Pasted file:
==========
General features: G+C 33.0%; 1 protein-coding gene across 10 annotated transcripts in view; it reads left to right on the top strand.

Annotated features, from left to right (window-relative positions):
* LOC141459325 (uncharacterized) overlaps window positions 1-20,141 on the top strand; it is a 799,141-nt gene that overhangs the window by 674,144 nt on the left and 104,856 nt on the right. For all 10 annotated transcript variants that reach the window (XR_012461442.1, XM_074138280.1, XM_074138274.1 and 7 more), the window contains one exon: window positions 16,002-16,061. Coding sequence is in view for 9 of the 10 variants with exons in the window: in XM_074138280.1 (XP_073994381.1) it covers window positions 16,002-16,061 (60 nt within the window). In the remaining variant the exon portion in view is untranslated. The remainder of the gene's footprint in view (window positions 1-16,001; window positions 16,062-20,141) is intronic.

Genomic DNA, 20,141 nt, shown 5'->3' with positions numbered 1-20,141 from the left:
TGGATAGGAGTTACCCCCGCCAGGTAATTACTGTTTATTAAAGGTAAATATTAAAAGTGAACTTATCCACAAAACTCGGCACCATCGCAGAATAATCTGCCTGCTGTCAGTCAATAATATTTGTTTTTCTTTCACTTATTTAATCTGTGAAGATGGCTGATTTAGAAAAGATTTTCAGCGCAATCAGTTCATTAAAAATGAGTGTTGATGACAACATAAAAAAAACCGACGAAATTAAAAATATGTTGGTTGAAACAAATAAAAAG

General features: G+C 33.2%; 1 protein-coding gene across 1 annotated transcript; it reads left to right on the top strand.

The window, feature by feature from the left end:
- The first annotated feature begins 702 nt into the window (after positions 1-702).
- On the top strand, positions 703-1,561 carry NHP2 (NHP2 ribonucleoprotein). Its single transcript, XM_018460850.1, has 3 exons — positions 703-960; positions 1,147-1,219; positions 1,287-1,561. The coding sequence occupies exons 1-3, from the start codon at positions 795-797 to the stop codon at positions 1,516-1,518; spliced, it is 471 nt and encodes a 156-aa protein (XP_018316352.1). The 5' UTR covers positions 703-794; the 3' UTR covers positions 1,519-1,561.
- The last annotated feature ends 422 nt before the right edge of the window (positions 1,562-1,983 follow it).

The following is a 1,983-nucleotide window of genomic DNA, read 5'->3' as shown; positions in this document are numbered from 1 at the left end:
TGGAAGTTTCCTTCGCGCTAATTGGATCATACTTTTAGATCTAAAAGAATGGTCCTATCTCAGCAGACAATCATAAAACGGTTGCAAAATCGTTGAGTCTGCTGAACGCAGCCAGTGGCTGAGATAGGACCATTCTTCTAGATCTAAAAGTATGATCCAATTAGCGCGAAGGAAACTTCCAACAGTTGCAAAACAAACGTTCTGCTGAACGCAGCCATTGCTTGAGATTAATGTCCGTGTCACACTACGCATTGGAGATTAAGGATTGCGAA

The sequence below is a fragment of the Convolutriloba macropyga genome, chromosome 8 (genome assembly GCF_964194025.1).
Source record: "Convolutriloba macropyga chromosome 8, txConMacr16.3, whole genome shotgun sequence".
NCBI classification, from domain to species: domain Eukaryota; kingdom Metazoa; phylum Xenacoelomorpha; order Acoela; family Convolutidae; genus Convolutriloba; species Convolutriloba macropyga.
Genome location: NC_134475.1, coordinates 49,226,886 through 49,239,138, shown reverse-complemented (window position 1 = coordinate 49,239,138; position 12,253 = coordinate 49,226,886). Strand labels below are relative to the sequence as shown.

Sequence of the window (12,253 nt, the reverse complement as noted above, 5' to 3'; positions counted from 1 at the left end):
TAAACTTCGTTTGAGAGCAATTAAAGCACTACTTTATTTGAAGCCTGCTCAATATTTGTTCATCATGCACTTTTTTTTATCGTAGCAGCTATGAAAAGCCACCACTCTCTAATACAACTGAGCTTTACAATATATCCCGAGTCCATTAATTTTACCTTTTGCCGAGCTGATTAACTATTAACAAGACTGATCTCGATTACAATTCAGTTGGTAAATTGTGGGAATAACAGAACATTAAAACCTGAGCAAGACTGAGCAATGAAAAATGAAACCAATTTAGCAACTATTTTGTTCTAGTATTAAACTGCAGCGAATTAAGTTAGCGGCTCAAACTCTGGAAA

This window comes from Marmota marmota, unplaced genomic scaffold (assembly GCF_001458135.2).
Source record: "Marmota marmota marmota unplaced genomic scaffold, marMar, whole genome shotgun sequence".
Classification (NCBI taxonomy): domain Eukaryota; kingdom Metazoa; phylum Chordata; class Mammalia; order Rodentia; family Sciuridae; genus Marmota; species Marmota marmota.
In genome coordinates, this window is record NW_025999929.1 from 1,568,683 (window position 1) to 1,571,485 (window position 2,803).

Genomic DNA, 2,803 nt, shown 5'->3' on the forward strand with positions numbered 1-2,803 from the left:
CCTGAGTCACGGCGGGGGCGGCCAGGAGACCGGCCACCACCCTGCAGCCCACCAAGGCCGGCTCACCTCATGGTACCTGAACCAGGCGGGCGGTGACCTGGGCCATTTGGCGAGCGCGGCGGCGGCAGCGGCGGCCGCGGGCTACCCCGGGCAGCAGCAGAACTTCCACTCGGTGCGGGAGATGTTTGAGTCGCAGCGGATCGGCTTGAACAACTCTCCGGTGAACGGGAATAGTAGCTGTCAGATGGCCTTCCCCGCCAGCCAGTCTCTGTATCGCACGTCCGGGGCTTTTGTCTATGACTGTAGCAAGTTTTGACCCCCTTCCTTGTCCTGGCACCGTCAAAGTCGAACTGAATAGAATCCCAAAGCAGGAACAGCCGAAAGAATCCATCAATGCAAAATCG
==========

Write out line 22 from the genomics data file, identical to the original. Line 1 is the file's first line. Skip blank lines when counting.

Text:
In genome coordinates, this window is record NW_025999929.1 from 1,568,683 (window position 1) to 1,571,485 (window position 2,803).